By Molly Webster and Vikram Sheel Kumar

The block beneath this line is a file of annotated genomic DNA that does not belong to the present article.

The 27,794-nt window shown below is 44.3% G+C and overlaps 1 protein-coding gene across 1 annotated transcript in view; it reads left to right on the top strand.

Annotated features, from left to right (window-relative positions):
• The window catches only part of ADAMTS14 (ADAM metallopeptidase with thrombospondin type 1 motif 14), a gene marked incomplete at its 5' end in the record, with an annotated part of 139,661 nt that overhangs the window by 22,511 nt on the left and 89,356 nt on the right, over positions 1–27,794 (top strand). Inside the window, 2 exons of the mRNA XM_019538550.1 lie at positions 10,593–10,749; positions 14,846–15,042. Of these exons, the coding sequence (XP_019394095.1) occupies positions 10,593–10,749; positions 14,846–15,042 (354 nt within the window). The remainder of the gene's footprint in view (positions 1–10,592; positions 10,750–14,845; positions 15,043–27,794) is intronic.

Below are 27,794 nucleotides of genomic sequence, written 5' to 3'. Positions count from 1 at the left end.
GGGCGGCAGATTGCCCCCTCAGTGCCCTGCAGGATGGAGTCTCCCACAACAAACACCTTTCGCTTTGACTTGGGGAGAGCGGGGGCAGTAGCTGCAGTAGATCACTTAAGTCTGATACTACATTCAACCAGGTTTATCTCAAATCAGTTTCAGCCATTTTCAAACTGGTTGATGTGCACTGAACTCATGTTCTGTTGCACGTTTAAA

The Pap smear has been used to test women for cervical cancer since its invention in 1928. With a simple swipe and smear, doctors have been able to use microscopic observation to detect cancerous activity. Because cervical cancer is one of the most preventable forms of cancer, the Pap smear revolutionized how we deal with the disease. Yet, worldwide, 275 000 women (1) still die from cervical cancer each year. That’s because although the Pap is an efficient test, it requires elements such as facilities, follow-up visits, and trained cytology technicians, making it difficult to use in low- to middle-income neighborhoods. In these areas, some of which are right here in the US, visual inspection with acetic acid (VIA)3 has become the norm in cervical cancer screening. In this procedure, the cervix is washed with acetic acid, and a physician scans the cervix with his or her own eyes, without any magnification, looking for white spots, which might possibly be a clump of cancerous cells. The problem with VIA, however, is that it can offer an often imprecise and delayed picture. If a physician can actually see the cancer on the surface of the cervix, that would indicate the tumor has become large enough to burst through the skin’s surface, from the deeper tissues below, meaning it is very advanced. And, white doesn’t always mean cancer. So, although VIA has reduced cervical cancer mortality rates by some 30% (2), it has a false-positive rate that can hover near 83%. What would be ideal, says David Levitz, cofounder of MobileOCT, a technology company, is a different type of screening test that can enhance a physician’s vision beyond 20/20. MobileOCT is working on just such an optical cervical cancer screening technology, optical coherence tomography (OCT). [More here]

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